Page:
Monday, September 6, 2010

First Day of Classes!

Alas, I am sorry to disappoint some of you.  My camera does not have the necessary USB cable to connect with the computer, and my camera's memory card is not compatible with my laptop.  So you all will have to make do with my descriptive powers until I can upload pictures.  Sorry!

As the title of this post suggests, today was the first day of classes at the Chinese Language Center at National Chengchi University.  One of the main reasons I studied abroad was to learn in a classroom with people who were completely different from me, and my wish was certainly granted.  I was the only American, and the youngest person in the class.  My classmates include: a middle-aged Canadian woman currently living in Taiwan with her husband and two children; a recent university graduate from London; a half Taiwanese, half Italian model; a Korean woman; and two Japanese women.  Both of the Japanese girls are graduates from vocational school and have worked for several years.  One of the girls is learning Chinese in hopes of communicating with future clientèle at a clothing store she wishes to open one day; the other is learning for the heck of it.  In her words, "why not?"

My professor, Teacher Zhang, is lovely.  She is extremely attractive, with eyelashes that curl as delicately as butterfly antennae over a pair of mahogany eyes.  She told us she always wanted to be a teacher, though she added parenthetically she had not anticipated teaching foreigners Chinese.  She had married at twenty-eight and had had two children, a daughter of six and a son of two and a half.  The daughter has just enrolled at the elementary school next to my dormitory. Teacher Zhang is thirty-five years old this year.  I was shocked when she told us her age.  Her smooth, well-defined cheekbones, easy smile and youthful style would have suggested her to be in her mid- to late twenties.

Even more surprising to me was the general relaxed nature of the class.  I anticipated drills on characters I was supposed to have known but long forgotten; reading aloud a soporific text followed by an equally mind-numbing question-and-answer session; and a pile of homework that would have taken me two and half hours to complete when I got home.  None of these things happened.  Instead, Teacher Zhang prepared questions we had to answer on dry-erase boards in Chinese.  Some of the questions were a little bland, like "My friend has good grades but no money for college, what should he do?" but everyone came up with creative answers and a lively discussion ensued.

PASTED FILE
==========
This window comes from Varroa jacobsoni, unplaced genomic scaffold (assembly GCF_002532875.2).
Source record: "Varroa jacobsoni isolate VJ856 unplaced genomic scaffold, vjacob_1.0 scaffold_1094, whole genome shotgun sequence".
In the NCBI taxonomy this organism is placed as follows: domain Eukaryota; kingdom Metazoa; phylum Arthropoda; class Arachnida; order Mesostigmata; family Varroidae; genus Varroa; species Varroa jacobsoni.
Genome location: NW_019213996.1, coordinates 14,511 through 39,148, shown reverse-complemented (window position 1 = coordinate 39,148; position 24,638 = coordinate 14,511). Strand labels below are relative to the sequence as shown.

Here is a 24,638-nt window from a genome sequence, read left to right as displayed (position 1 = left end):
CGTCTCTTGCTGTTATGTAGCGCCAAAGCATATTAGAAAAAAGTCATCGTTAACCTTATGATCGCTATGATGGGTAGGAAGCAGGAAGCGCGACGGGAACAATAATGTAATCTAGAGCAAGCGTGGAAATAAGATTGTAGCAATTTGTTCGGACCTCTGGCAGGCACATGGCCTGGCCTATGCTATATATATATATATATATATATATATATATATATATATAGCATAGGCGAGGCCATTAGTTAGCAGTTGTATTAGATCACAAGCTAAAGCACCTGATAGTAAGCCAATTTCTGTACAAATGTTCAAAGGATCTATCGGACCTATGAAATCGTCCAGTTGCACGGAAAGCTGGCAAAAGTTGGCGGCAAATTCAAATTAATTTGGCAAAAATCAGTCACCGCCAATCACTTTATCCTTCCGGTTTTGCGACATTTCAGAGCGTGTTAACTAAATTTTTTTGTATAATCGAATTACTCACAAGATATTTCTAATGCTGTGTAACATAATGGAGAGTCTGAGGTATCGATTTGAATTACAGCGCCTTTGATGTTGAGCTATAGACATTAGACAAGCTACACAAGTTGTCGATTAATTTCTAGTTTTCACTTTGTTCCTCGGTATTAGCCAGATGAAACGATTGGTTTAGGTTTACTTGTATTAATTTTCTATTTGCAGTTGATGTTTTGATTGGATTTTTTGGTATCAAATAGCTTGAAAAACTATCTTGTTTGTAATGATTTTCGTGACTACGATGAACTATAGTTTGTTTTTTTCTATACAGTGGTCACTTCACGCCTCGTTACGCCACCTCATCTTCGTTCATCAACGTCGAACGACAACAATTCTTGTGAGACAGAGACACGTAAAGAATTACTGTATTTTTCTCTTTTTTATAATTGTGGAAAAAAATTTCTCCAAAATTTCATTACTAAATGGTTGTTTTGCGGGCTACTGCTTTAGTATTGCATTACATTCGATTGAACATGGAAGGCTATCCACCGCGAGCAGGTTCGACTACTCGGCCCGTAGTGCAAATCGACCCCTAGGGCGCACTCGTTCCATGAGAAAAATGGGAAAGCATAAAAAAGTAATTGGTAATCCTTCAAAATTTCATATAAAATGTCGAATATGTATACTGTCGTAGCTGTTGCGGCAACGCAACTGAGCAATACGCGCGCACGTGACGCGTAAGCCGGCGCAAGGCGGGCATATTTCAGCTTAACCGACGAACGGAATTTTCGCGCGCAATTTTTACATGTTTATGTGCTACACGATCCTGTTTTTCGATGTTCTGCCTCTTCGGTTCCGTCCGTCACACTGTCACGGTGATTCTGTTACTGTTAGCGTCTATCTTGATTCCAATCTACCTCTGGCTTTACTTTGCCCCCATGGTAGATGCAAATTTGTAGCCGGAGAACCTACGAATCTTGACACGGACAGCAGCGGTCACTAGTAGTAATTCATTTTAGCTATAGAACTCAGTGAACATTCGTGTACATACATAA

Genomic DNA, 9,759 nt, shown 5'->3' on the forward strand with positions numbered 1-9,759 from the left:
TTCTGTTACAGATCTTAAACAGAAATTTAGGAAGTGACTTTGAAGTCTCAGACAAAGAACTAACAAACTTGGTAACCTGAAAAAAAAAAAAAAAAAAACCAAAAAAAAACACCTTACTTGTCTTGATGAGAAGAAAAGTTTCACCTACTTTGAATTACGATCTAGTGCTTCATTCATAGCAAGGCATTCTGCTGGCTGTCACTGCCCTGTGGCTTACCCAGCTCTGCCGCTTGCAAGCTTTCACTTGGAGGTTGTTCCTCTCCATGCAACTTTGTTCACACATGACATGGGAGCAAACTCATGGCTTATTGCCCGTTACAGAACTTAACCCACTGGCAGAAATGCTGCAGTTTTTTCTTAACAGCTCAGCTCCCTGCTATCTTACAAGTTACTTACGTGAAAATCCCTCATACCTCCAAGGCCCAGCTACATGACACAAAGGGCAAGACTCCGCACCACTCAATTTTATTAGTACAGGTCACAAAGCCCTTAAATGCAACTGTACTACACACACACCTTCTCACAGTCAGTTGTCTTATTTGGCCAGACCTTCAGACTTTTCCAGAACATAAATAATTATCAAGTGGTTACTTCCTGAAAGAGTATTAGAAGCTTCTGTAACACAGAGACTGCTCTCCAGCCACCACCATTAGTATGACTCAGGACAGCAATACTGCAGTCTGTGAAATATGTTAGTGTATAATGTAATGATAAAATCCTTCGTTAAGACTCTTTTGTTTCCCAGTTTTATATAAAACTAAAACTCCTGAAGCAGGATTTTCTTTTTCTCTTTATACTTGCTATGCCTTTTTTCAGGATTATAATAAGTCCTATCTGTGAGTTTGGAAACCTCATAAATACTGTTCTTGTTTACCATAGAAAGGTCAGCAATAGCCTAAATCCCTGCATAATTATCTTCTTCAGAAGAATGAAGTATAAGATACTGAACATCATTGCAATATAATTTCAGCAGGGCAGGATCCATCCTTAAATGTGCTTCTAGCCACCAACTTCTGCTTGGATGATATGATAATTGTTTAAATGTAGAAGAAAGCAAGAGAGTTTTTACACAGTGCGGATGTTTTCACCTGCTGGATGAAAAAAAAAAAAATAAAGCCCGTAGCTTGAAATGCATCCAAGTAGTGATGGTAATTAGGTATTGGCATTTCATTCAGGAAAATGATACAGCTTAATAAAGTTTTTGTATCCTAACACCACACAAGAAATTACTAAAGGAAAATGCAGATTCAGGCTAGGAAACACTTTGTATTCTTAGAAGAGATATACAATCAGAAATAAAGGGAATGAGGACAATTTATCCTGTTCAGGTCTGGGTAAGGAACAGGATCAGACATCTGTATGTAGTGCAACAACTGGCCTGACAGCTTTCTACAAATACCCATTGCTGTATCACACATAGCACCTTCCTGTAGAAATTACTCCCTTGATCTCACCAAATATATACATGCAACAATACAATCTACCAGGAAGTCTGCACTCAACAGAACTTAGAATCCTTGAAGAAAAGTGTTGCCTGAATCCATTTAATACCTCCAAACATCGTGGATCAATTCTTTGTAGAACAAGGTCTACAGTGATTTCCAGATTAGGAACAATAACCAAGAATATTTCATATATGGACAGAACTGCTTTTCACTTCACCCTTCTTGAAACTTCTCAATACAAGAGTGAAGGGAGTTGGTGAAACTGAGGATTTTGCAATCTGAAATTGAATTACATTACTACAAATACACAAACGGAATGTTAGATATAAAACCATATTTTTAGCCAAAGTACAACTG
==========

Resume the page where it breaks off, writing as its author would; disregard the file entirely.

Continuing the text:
The model, Dani, and I agreed on a few points.  The best way to learn a language quickly and well is to acquire a significant other who is a native speaker of that language.  A good method to cure shallow men is to provide them with a girlfriend as beautiful as the moon but is otherwise useless.  She seemed rather worldly, too: she knew by looking at my face that I was of Latin descent, which impressed me greatly, because to most people here I am just a foreigner.  Dani is from Rome and speaks six languages, flashes a beaming smile and has a terrific sense of humor.  She's far from the high strung, self-absorbed dimwit I had made most models out to be.  Nor is she stick thin.  I'll make a point of asking her where her favorite places are to eat.

After class was a brief welcoming reception for all the international students.  I met people from Hungary, the Netherlands, Ireland, and Swaziland.  There are also quite a few students from Central and South America here as well.  It's very interesting to be in Taiwan and to hear so much Spanish spoken.

Scott, the British university graduate, accompanied me to the bookstore after the welcome party to the bookstore and walked me back to my dorm.  He is quite British, quite gay, and quite chummy.  He teased me good-naturedly  about my being the baby of the class.  He was equally surprised as I was at how friendly our teacher is, because we're both accustomed to Beijing teachers who only reveal a drop or two of personal information after months of acquaintance and all but shriek if you get one word wrong in a sentence.  Could it be that this kind of guanxi (relationship) between teacher and student is not the best way to learn a language?   Whatever the answer is, I know that I am not in China anymore.

1 comment:

  1. glad to see you are enjoying your time abroad so far. I really am glad